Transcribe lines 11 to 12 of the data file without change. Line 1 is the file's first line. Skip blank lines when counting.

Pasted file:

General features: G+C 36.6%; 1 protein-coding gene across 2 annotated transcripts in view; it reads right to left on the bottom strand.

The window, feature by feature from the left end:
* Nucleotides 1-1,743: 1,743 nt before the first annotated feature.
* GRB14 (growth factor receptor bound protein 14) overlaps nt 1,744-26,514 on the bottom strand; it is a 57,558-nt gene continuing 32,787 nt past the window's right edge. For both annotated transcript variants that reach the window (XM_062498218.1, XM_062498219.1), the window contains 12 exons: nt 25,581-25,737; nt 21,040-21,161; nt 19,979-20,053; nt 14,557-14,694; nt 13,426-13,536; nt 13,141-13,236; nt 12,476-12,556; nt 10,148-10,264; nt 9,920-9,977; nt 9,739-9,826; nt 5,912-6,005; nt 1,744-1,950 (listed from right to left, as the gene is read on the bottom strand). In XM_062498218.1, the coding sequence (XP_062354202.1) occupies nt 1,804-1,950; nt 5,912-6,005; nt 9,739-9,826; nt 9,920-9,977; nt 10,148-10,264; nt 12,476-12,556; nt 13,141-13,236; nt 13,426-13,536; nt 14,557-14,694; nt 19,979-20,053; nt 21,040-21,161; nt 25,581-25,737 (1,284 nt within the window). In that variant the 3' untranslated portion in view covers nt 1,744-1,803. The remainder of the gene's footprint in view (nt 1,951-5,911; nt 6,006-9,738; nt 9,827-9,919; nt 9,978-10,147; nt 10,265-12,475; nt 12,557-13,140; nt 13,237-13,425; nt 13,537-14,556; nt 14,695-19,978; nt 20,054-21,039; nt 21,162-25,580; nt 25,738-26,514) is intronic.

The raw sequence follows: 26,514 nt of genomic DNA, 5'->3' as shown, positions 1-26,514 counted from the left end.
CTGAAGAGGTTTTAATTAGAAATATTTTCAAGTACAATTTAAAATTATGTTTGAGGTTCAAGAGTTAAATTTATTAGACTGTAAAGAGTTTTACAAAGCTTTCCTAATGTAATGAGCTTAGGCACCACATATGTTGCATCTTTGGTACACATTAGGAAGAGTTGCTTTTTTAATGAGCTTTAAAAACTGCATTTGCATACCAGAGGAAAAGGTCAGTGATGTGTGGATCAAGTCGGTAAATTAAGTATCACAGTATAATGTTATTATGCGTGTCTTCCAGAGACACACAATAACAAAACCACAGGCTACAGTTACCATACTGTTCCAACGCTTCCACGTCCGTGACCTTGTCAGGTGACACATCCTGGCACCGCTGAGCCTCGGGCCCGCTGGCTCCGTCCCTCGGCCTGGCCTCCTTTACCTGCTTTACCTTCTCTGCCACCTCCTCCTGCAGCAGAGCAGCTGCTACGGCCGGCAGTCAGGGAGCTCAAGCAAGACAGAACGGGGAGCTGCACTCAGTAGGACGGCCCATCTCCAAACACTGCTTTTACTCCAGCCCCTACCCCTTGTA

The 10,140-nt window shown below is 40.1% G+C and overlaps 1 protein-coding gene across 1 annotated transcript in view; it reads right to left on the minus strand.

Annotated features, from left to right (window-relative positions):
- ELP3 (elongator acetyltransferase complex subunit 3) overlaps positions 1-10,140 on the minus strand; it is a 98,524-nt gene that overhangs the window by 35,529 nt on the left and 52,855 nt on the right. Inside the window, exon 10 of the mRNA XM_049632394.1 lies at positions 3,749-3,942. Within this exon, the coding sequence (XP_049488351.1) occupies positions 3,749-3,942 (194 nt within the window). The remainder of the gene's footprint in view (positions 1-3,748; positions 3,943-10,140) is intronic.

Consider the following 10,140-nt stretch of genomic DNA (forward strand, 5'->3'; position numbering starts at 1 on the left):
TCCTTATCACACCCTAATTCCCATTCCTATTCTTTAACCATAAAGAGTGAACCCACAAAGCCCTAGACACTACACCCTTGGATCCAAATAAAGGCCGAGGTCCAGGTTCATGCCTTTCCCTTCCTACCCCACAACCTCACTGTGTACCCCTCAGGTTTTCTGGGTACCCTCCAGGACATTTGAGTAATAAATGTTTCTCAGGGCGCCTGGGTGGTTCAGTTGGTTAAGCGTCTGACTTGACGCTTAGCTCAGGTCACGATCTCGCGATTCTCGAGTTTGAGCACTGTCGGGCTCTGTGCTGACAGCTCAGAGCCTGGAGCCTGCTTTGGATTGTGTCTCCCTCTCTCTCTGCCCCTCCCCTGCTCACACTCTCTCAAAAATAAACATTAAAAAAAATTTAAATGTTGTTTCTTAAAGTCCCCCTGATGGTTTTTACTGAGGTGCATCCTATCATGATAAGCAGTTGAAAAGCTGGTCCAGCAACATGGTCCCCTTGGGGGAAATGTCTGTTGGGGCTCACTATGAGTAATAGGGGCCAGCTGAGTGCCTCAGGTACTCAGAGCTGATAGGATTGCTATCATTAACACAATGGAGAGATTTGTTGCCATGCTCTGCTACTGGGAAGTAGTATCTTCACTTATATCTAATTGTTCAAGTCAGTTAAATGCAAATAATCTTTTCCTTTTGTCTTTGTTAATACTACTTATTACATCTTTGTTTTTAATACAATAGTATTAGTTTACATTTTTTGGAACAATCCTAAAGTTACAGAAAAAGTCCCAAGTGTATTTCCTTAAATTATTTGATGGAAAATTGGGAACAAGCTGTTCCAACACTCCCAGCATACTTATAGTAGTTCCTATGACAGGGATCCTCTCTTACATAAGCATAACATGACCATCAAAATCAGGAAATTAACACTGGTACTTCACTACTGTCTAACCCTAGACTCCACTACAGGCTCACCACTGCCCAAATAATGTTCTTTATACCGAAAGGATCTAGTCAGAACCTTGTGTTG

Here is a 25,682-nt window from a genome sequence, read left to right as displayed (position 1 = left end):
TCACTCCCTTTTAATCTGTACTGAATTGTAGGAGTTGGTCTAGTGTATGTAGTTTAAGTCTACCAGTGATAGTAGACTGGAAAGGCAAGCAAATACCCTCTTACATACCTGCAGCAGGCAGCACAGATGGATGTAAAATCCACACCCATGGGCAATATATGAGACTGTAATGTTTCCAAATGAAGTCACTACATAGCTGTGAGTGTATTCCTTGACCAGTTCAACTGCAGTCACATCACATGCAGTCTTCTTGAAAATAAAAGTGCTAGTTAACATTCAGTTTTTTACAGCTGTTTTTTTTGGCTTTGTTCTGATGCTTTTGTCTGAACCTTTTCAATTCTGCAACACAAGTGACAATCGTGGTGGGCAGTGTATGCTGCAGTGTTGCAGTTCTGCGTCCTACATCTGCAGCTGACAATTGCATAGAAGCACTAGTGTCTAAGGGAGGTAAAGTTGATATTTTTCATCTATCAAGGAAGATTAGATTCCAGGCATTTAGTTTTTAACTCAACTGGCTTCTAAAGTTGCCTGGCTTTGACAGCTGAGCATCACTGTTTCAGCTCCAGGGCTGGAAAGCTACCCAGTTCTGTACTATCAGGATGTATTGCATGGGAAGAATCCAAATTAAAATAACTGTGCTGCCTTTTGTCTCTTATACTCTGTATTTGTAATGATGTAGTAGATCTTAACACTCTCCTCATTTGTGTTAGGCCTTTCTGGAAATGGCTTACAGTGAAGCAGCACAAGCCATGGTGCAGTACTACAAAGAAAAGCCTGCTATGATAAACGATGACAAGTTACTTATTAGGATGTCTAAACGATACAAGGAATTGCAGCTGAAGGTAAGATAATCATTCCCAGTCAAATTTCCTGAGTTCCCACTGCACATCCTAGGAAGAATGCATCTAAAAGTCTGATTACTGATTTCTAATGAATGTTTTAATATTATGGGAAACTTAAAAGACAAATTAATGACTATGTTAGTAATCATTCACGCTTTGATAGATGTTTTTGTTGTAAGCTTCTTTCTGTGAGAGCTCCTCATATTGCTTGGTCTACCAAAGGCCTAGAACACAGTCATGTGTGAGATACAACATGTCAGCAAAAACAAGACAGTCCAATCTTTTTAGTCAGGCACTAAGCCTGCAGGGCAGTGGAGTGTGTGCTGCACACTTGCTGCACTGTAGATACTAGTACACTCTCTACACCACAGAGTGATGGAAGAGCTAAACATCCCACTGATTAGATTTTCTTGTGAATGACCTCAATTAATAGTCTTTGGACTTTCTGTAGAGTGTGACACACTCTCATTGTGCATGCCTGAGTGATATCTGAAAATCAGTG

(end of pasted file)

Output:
TCCTTATCACACCCTAATTCCCATTCCTATTCTTTAACCATAAAGAGTGAACCCACAAAGCCCTAGACACTACACCCTTGGATCCAAATAAAGGCCGAGGTCCAGGTTCATGCCTTTCCCTTCCTACCCCACAACCTCACTGTGTACCCCTCAGGTTTTCTGGGTACCCTCCAGGACATTTGAGTAATAAATGTTTCTCAGGGCGCCTGGGTGGTTCAGTTGGTTAAGCGTCTGACTTGACGCTTAGCTCAGGTCACGATCTCGCGATTCTCGAGTTTGAGCACTGTCGGGCTCTGTGCTGACAGCTCAGAGCCTGGAGCCTGCTTTGGATTGTGTCTCCCTCTCTCTCTGCCCCTCCCCTGCTCACACTCTCTCAAAAATAAACATTAAAAAAAATTTAAATGTTGTTTCTTAAAGTCCCCCTGATGGTTTTTACTGAGGTGCATCCTATCATGATAAGCAGTTGAAAAGCTGGTCCAGCAACATGGTCCCCTTGGGGGAAATGTCTGTTGGGGCTCACTATGAGTAATAGGGGCCAGCTGAGTGCCTCAGGTACTCAGAGCTGATAGGATTGCTATCATTAACACAATGGAGAGATTTGTTGCCATGCTCTGCTACTGGGAAGTAGTATCTTCACTTATATCTAATTGTTCAAGTCAGTTAAATGCAAATAATCTTTTCCTTTTGTCTTTGTTAATACTACTTATTACATCTTTGTTTTTAATACAATAGTATTAGTTTACATTTTTTGGAACAATCCTAAAGTTACAGAAAAAGTCCCAAGTGTATTTCCTTAAATTATTTGATGGAAAATTGGGAACAAGCTGTTCCAACACTCCCAGCATACTTATAGTAGTTCCTATGACAGGGATCCTCTCTTACATAAGCATAACATGACCATCAAAATCAGGAAATTAACACTGGTACTTCACTACTGTCTAACCCTAGACTCCACTACAGGCTCACCACTGCCCAAATAATGTTCTTTATACCGAAAGGATCTAGTCAGAACCTTGTGTTG

Here is a 25,682-nt window from a genome sequence, read left to right as displayed (position 1 = left end):